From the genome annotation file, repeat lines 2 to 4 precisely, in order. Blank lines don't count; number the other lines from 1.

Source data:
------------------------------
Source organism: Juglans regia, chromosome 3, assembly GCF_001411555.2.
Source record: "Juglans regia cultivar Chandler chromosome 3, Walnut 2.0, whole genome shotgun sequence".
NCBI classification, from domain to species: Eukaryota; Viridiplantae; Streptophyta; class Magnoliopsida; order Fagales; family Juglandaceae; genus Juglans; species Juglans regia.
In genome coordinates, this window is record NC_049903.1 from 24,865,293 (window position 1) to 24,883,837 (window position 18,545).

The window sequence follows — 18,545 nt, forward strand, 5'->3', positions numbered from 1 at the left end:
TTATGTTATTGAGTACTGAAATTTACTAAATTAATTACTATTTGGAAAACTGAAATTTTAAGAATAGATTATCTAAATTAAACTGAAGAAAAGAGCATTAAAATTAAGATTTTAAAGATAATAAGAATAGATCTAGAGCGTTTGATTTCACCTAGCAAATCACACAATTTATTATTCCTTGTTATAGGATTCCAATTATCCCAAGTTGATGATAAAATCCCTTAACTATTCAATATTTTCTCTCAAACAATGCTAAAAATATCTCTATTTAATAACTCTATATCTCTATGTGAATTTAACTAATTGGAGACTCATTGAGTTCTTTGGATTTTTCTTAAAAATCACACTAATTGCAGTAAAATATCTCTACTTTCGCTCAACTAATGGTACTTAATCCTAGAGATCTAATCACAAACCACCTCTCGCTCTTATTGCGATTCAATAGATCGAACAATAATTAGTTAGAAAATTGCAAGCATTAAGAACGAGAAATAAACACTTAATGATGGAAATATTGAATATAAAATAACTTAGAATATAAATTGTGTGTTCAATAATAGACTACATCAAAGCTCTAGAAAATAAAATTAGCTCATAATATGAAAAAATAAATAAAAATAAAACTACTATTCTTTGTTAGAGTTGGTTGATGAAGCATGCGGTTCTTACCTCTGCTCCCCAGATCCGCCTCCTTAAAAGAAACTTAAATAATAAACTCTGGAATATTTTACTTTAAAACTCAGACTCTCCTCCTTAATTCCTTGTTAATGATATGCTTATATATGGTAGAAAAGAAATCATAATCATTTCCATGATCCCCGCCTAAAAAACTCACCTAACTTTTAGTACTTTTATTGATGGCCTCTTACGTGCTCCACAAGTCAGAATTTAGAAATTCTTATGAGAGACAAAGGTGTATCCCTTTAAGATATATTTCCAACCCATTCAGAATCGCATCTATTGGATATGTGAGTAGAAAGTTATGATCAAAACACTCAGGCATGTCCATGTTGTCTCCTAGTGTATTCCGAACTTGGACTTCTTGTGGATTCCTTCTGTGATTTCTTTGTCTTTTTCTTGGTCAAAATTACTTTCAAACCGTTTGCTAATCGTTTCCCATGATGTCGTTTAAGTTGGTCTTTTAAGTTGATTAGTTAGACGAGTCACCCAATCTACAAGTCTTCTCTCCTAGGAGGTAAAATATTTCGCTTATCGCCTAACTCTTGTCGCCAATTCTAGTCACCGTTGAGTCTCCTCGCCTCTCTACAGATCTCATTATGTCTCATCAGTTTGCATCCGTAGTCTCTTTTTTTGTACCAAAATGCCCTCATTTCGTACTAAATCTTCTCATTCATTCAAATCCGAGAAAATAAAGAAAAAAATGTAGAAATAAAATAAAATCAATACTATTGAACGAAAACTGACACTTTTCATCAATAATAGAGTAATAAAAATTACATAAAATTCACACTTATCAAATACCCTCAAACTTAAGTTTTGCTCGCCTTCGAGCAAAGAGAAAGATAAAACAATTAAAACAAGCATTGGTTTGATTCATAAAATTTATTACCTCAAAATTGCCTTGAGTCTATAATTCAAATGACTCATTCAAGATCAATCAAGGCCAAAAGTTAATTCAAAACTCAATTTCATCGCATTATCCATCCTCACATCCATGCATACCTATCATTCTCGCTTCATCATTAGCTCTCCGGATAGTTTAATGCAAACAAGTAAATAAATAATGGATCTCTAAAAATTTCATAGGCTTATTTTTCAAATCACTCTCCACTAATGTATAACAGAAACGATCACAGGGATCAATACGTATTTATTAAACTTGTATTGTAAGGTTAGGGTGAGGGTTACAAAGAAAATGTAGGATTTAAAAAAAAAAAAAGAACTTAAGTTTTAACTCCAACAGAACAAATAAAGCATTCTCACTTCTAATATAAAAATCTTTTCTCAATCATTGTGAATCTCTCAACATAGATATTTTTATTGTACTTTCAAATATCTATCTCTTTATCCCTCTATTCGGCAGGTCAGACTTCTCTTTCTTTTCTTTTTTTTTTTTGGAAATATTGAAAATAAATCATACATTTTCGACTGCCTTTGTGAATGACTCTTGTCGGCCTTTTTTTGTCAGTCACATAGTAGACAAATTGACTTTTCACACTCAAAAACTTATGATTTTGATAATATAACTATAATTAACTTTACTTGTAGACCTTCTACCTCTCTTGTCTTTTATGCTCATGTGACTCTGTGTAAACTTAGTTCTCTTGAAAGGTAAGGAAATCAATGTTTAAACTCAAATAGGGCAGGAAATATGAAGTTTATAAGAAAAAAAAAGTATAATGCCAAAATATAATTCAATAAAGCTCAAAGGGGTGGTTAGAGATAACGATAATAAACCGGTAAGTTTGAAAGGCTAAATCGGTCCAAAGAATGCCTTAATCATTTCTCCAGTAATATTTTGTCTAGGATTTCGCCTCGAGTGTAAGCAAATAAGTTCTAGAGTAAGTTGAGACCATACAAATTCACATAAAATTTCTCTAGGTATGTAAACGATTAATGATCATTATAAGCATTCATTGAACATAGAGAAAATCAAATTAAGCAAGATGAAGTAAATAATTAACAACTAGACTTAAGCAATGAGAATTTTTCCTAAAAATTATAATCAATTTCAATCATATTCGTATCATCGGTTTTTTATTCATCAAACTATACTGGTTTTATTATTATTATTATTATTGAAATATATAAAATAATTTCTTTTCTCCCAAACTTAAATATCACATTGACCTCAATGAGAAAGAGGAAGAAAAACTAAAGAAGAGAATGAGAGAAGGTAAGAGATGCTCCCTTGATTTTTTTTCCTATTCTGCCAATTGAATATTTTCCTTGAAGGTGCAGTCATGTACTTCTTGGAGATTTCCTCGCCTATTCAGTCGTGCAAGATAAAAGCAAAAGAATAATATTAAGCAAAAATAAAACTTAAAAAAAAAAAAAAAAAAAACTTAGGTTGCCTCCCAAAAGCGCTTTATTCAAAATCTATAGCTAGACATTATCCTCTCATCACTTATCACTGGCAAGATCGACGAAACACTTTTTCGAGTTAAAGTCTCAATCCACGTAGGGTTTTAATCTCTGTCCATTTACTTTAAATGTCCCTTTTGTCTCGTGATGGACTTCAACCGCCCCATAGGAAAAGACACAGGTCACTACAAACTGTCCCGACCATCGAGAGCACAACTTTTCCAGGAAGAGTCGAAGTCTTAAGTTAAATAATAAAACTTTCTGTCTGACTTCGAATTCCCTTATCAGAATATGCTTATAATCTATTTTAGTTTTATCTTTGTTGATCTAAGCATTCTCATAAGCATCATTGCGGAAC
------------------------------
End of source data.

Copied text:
Source record: "Juglans regia cultivar Chandler chromosome 3, Walnut 2.0, whole genome shotgun sequence".
NCBI classification, from domain to species: Eukaryota; Viridiplantae; Streptophyta; class Magnoliopsida; order Fagales; family Juglandaceae; genus Juglans; species Juglans regia.
In genome coordinates, this window is record NC_049903.1 from 24,865,293 (window position 1) to 24,883,837 (window position 18,545).